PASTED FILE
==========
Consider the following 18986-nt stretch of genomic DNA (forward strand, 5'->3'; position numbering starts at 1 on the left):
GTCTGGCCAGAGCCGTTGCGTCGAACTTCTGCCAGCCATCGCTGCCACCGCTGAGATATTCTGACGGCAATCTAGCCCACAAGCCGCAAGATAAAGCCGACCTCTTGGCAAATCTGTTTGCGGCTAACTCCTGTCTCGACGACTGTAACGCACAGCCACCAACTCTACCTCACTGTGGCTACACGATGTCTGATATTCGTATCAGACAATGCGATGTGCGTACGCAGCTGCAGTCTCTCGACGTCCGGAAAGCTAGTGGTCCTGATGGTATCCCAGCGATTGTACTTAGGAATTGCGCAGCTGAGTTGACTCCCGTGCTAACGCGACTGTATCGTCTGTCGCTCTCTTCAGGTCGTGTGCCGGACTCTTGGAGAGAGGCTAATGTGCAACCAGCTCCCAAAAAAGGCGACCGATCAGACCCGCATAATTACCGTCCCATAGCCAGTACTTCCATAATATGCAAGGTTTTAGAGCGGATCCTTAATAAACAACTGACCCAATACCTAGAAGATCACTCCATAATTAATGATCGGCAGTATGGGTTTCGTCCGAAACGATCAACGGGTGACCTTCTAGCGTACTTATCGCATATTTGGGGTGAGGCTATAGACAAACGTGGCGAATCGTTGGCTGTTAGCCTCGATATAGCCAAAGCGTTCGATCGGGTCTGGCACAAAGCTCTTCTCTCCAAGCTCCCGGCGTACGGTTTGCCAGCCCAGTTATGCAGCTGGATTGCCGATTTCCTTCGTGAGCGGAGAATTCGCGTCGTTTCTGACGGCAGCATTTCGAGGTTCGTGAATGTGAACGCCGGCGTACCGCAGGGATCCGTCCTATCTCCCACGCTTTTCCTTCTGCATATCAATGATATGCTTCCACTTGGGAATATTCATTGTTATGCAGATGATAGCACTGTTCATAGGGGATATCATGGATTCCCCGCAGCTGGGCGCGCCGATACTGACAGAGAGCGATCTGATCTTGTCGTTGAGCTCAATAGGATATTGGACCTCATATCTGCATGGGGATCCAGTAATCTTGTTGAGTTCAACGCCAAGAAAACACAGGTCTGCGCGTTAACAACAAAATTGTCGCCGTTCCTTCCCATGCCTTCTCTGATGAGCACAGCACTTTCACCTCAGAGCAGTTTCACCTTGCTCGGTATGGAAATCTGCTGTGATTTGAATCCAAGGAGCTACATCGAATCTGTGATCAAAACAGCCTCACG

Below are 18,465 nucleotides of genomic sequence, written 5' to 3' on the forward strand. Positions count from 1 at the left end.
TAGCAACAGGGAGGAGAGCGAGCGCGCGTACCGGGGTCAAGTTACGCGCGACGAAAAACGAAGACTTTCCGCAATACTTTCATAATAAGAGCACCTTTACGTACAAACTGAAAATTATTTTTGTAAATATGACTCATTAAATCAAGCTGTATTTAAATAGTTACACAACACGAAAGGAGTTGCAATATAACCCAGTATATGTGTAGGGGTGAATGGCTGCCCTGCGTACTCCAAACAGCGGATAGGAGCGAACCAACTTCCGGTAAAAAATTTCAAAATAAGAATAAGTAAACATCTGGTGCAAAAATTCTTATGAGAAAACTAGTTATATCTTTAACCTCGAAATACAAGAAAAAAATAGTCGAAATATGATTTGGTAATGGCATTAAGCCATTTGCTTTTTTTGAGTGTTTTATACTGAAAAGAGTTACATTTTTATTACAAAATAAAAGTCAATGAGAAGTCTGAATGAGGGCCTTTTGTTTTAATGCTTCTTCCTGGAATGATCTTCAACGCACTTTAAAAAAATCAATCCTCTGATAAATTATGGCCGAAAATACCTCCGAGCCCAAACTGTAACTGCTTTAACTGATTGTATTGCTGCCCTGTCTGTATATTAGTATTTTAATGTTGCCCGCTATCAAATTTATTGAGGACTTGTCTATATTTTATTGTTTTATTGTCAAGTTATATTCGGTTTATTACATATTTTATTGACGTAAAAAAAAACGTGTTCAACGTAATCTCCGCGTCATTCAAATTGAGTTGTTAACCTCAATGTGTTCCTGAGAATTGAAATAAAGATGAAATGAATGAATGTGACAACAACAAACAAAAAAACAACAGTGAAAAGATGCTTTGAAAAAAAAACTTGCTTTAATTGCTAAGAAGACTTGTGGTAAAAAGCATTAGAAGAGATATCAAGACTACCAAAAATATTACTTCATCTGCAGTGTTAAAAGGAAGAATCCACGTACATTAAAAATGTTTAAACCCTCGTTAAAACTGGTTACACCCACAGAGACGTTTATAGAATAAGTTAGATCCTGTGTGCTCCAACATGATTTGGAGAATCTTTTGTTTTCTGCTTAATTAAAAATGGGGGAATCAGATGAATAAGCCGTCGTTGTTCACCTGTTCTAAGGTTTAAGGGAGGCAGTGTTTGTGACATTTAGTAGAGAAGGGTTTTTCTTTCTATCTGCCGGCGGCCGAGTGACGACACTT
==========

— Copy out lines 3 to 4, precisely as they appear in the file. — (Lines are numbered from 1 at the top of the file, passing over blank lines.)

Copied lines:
Below are 18,465 nucleotides of genomic sequence, written 5' to 3' on the forward strand. Positions count from 1 at the left end.
TAGCAACAGGGAGGAGAGCGAGCGCGCGTACCGGGGTCAAGTTACGCGCGACGAAAAACGAAGACTTTCCGCAATACTTTCATAATAAGAGCACCTTTACGTACAAACTGAAAATTATTTTTGTAAATATGACTCATTAAATCAAGCTGTATTTAAATAGTTACACAACACGAAAGGAGTTGCAATATAACCCAGTATATGTGTAGGGGTGAATGGCTGCCCTGCGTACTCCAAACAGCGGATAGGAGCGAACCAACTTCCGGTAAAAAATTTCAAAATAAGAATAAGTAAACATCTGGTGCAAAAATTCTTATGAGAAAACTAGTTATATCTTTAACCTCGAAATACAAGAAAAAAATAGTCGAAATATGATTTGGTAATGGCATTAAGCCATTTGCTTTTTTTGAGTGTTTTATACTGAAAAGAGTTACATTTTTATTACAAAATAAAAGTCAATGAGAAGTCTGAATGAGGGCCTTTTGTTTTAATGCTTCTTCCTGGAATGATCTTCAACGCACTTTAAAAAAATCAATCCTCTGATAAATTATGGCCGAAAATACCTCCGAGCCCAAACTGTAACTGCTTTAACTGATTGTATTGCTGCCCTGTCTGTATATTAGTATTTTAATGTTGCCCGCTATCAAATTTATTGAGGACTTGTCTATATTTTATTGTTTTATTGTCAAGTTATATTCGGTTTATTACATATTTTATTGACGTAAAAAAAAACGTGTTCAACGTAATCTCCGCGTCATTCAAATTGAGTTGTTAACCTCAATGTGTTCCTGAGAATTGAAATAAAGATGAAATGAATGAATGTGACAACAACAAACAAAAAAACAACAGTGAAAAGATGCTTTGAAAAAAAAACTTGCTTTAATTGCTAAGAAGACTTGTGGTAAAAAGCATTAGAAGAGATATCAAGACTACCAAAAATATTACTTCATCTGCAGTGTTAAAAGGAAGAATCCACGTACATTAAAAATGTTTAAACCCTCGTTAAAACTGGTTACACCCACAGAGACGTTTATAGAATAAGTTAGATCCTGTGTGCTCCAACATGATTTGGAGAATCTTTTGTTTTCTGCTTAATTAAAAATGGGGGAATCAGATGAATAAGCCGTCGTTGTTCACCTGTTCTAAGGTTTAAGGGAGGCAGTGTTTGTGACATTTAGTAGAGAAGGGTTTTTCTTTCTATCTGCCGGCGGCCGAGTGACGACACTT